Many of the stuff that has a lot of legacy code laying around is C++ or plain C (this would include the Office suites). When the Win2k source leak happened years ago, much of the APIs were C++, though the kernel remained in C. I'm not sure of more recent tools, but I'd imagine that, with the shift to the .NET framework, a lot of new stuff in the Windows world is in C#. (Also, "Visual C++" is an IDE, not a language.)
In UNIX land, C is king. Most apps and core OS code are written in plain C, with C++ taking the back seat. Mac OS X, being UNIX, has at least an underpinning layer of C, with the user side of things featuring lots of Objective-C (though some is still C++, or at least Objective-C++, such as the current, pre-Snow Leopard version of Finder). Then again, Objective-C is basically C with Smalltalk-style objects (it's a true superset, unlike C++), so you could argue that's all C, as well.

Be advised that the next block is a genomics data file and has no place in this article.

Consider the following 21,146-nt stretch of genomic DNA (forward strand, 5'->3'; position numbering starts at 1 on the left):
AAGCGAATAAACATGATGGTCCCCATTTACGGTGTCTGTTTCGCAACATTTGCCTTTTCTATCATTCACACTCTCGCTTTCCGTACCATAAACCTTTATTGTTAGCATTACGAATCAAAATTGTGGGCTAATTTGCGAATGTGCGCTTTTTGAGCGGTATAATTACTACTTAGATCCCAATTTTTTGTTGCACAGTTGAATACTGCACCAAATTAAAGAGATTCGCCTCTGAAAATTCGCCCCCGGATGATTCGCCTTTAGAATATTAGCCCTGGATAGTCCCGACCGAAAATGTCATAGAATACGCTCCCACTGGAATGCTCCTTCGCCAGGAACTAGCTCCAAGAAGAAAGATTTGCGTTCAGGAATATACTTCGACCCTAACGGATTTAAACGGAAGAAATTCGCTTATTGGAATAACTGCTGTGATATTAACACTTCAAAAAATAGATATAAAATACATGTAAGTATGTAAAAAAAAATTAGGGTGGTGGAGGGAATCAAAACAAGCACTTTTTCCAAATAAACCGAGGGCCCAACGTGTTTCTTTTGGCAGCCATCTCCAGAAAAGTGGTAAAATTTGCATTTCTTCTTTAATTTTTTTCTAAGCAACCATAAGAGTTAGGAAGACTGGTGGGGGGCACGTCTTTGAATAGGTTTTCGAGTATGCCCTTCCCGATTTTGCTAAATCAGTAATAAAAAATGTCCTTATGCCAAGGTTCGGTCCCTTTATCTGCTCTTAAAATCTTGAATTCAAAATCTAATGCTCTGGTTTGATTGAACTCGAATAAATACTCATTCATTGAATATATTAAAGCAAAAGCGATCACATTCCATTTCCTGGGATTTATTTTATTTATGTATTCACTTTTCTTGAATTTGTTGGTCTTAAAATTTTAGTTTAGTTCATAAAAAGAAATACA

Some popular *nix apps are C++, though. Firefox is, and since WebKit is as well, I would assume that Chrome follows suit.
Hopefully that helps. To put it simply, most apps seem to be in the C family :)
You can make something like MS Word in Perl or random interpreted language X. One of the primary reasons you don't ever see it is because it would run like molasses.